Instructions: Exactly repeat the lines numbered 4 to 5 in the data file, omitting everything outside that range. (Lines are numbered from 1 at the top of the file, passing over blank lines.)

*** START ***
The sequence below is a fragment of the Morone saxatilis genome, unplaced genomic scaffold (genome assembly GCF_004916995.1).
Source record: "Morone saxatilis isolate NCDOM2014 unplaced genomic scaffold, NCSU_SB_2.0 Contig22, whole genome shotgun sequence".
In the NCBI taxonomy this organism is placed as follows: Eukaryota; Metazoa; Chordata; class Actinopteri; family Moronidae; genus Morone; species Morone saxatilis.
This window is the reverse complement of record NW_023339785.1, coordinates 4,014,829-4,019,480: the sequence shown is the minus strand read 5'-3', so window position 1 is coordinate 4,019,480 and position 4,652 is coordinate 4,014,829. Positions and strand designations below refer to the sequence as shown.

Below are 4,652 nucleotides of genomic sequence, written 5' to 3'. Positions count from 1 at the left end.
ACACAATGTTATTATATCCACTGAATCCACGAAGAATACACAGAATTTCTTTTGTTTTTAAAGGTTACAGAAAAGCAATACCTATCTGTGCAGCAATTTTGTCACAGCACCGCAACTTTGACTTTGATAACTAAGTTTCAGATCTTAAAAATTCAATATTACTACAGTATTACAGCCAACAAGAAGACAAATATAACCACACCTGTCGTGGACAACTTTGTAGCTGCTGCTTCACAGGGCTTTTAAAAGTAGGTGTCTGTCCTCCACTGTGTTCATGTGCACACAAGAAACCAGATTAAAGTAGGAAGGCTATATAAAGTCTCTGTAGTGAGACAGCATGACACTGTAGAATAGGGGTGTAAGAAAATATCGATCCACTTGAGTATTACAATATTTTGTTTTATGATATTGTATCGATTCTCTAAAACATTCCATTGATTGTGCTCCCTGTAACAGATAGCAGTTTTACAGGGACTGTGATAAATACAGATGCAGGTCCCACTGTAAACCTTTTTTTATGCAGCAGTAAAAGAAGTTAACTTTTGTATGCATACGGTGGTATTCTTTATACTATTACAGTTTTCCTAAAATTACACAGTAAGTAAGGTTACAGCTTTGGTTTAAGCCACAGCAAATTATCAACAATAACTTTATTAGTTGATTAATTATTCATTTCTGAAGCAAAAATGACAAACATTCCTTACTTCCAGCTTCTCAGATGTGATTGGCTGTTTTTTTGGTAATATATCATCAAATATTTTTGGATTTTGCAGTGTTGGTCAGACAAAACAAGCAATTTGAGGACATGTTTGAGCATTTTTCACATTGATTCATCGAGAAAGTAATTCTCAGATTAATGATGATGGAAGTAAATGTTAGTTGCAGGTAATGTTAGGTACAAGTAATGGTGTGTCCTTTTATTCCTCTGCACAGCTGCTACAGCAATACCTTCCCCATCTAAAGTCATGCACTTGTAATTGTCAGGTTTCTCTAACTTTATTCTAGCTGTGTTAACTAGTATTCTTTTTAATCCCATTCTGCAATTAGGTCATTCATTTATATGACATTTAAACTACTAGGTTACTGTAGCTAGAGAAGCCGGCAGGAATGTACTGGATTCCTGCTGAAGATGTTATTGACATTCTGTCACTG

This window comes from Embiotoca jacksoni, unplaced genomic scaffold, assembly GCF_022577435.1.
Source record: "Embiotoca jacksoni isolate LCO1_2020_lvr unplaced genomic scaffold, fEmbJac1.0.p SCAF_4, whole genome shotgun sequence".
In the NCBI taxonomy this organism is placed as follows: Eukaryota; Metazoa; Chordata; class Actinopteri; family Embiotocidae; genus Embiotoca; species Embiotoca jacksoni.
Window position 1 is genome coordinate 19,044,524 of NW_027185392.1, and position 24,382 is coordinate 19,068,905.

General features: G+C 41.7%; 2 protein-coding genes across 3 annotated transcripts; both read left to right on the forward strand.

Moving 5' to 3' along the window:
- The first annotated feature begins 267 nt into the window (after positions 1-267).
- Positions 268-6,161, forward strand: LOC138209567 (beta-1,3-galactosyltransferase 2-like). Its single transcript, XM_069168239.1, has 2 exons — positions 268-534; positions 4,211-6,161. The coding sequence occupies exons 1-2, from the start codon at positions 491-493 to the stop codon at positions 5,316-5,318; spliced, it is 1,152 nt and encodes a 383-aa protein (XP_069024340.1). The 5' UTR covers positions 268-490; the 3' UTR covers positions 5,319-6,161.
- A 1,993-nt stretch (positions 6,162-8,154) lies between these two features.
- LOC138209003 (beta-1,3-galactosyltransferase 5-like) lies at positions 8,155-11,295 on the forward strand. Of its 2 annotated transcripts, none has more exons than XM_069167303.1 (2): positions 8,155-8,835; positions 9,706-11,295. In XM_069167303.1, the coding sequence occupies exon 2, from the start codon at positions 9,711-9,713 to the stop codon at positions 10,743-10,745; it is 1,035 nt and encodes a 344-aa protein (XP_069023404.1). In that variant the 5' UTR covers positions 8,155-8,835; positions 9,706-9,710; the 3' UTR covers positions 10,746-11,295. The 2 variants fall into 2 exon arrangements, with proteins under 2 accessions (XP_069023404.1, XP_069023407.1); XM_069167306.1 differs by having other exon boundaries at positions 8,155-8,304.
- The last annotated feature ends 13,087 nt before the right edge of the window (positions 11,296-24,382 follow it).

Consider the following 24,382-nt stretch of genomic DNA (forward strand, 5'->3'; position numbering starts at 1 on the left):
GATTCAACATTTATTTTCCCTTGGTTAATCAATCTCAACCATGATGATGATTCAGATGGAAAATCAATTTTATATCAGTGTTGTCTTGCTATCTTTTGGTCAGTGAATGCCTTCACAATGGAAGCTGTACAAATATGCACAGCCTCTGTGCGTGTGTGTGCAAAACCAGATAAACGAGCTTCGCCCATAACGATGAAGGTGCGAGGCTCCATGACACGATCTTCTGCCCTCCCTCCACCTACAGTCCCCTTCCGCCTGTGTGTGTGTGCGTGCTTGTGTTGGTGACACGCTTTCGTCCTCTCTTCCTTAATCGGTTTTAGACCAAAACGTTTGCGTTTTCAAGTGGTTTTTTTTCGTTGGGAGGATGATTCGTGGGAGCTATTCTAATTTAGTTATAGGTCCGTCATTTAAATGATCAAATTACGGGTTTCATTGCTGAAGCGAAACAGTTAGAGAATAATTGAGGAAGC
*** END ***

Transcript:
This window is the reverse complement of record NW_023339785.1, coordinates 4,014,829-4,019,480: the sequence shown is the minus strand read 5'-3', so window position 1 is coordinate 4,019,480 and position 4,652 is coordinate 4,014,829. Positions and strand designations below refer to the sequence as shown.

Below are 4,652 nucleotides of genomic sequence, written 5' to 3'. Positions count from 1 at the left end.